Grading Management pt.1

I’m having some difficulty organizing my thoughts for a new series on pattern grading and I need your help. Organizing the topic is complex because of the varying needs of designers. Some of the information is necessary for those who want to do in-house grading, some is appropriate for those outsourcing the pattern grading to a service and still other information is quite advanced and suitable for companies with larger lines that need parameters to manage grading effectively and toward the development of grade rule libraries. Considering the issue of notation, I’m realizing that CAD has had a pervasive influence in the ways we plan, manage and organize apparel grading practices and for the most part, I think it’s a positive influence. For example, some of the pattern shorthand I use is actually based on system standards from Gerber. I’m not familiar with other systems but feel those universal notations should be considered too.

I’m tentatively describing the series as Grading Management and think it should fall along the same lines as style management. You know, the topics of managing style development with style numbers, spec sheets, sketches and what not. Remember the style management series I did on cutter’s musts, how blocks work, PN numbers and so on? I’m thinking of something like that. In preparation, I looked up grading management in my books and found zero, zip, zilch. Wow. Where did I learn this stuff then? While looking through the books, I necessarily had to look at the Price/Zamkoff Grading Techniques for Fashion Design book -it was painful- I really hate this book! Usability-wise, the Handford grading book has spoiled me.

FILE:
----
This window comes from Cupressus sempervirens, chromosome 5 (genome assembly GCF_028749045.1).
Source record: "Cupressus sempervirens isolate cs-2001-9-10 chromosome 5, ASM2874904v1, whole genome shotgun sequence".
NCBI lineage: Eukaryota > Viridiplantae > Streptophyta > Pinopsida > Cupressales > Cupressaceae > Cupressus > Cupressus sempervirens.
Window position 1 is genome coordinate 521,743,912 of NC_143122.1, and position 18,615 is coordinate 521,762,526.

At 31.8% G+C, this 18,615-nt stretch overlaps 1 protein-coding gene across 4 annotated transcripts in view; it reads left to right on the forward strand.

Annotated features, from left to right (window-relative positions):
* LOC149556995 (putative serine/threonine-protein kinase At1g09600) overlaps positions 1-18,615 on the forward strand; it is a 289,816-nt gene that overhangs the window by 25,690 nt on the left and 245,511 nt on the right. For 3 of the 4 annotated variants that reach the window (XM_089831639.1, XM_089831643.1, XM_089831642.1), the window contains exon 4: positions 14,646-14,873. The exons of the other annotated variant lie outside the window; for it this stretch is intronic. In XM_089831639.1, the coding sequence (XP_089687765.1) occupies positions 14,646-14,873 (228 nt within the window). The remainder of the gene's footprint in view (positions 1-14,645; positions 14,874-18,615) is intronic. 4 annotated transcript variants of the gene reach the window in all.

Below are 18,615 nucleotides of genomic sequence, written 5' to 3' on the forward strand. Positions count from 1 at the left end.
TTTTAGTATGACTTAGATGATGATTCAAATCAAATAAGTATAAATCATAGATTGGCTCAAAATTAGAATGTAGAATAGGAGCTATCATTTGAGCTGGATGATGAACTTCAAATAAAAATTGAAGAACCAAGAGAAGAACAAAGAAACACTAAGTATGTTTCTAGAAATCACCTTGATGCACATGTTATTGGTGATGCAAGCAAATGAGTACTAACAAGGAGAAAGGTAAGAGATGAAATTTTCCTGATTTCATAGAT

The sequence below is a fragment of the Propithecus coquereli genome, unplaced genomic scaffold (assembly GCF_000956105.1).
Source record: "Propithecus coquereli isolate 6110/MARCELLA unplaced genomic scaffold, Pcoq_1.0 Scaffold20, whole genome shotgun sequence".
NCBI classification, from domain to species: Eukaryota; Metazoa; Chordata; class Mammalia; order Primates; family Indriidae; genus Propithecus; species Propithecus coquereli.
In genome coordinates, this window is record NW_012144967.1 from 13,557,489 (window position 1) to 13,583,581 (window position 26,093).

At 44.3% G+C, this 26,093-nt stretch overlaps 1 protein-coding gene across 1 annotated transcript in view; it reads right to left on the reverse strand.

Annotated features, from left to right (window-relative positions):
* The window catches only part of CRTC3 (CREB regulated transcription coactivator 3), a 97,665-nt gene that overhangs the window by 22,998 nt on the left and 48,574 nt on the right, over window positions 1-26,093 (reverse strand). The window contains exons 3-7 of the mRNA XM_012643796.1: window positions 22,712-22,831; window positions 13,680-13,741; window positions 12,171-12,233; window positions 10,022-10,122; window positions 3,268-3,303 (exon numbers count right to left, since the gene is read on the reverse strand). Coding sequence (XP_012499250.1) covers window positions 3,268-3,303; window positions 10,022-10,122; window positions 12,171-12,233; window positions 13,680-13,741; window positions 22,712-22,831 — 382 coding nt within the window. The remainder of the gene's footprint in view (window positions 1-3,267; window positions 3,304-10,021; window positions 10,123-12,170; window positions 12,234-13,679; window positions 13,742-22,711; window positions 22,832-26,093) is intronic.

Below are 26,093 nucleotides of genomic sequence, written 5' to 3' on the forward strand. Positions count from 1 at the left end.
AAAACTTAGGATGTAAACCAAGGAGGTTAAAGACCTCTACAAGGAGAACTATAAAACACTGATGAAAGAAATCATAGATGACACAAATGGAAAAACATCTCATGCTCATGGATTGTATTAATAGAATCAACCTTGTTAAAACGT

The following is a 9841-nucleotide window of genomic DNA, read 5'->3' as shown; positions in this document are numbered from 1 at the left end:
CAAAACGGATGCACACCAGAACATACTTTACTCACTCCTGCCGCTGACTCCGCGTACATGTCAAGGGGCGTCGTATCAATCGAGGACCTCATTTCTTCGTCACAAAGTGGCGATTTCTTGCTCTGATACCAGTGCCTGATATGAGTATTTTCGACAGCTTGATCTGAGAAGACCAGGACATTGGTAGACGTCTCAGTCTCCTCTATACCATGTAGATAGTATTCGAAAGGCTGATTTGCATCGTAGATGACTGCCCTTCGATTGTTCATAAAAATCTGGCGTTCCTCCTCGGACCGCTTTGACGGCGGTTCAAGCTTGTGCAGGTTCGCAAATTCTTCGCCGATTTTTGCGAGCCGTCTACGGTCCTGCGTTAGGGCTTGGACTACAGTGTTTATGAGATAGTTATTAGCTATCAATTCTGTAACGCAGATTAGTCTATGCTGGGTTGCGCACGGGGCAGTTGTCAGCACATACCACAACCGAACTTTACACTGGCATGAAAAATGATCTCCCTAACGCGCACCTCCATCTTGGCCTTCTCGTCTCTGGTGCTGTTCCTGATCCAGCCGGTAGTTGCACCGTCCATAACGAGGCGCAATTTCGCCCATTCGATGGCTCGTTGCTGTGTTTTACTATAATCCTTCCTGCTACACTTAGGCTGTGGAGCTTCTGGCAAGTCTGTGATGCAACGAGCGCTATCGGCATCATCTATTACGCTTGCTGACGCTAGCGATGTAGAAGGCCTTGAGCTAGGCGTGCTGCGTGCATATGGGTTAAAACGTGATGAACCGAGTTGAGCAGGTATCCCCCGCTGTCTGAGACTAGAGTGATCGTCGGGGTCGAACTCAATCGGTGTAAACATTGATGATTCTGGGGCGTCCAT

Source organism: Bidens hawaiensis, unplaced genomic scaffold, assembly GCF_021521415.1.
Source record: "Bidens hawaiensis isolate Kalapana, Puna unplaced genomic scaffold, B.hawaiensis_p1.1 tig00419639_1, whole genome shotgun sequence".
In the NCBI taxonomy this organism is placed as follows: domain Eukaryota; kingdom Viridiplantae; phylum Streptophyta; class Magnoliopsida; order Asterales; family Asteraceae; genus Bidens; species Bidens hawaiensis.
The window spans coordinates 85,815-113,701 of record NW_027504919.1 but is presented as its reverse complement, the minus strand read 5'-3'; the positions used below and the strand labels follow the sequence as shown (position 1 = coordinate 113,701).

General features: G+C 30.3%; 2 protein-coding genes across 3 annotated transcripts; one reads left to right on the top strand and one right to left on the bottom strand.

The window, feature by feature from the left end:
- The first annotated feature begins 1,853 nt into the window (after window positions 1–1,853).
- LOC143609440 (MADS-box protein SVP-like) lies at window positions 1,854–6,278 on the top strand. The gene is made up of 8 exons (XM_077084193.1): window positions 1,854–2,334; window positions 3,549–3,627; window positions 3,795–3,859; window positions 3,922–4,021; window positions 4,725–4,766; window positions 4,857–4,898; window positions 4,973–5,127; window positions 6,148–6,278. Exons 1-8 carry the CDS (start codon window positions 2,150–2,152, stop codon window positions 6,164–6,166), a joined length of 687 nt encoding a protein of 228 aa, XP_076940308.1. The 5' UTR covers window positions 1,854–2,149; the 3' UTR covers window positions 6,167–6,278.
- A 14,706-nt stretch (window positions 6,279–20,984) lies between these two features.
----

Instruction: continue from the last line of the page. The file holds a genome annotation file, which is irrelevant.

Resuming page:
Here is a list of topics I’m tentatively considering:

  • Definitions: a grade, a grade rule, grade rule table (or set), grade rule library.
  • How to pull grade rules from a measurement set such as ASTM to develop a grade for a particular item.
  • Why not all grade rules are created equal (nor should they be)
  • Why one set of grade rules cannot (or should not) be used on every item you produce.
  • Depending on line complexity, why you’ll need more than one set of grade rules.
  • The most common specifications to give a grading service.
  • How are grade rules determined?
  • Why sizing specs aren’t grade rules per se but you can break sizing specs into grade rules.
  • A discussion of Allometry (human proportionate measures).
  • A rant on why I dislike many template grade rule tables (a lack of applied allometry).
  • How to reverse engineer a grading standard from existing products.
  • How to use one grade rule set as a “block” to develop new grade rule sets.

On a related note, there’s a discussion of grading in the forum. In the interests of kicking off this series, I need your feedback. Please let me know what you need most and how you think the information could be presented best.

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12 comments

  1. Stacy says:

    Before a Grading Plan can be developed,
    1. An understanding of the market is required. What is the smallest and biggest size?, etc. How many size SKUS? Size labels appropriate for the market (SMLXL) (2,4,6,8,10…) (1X, 2X, 3X) (28.30,32,34,36)??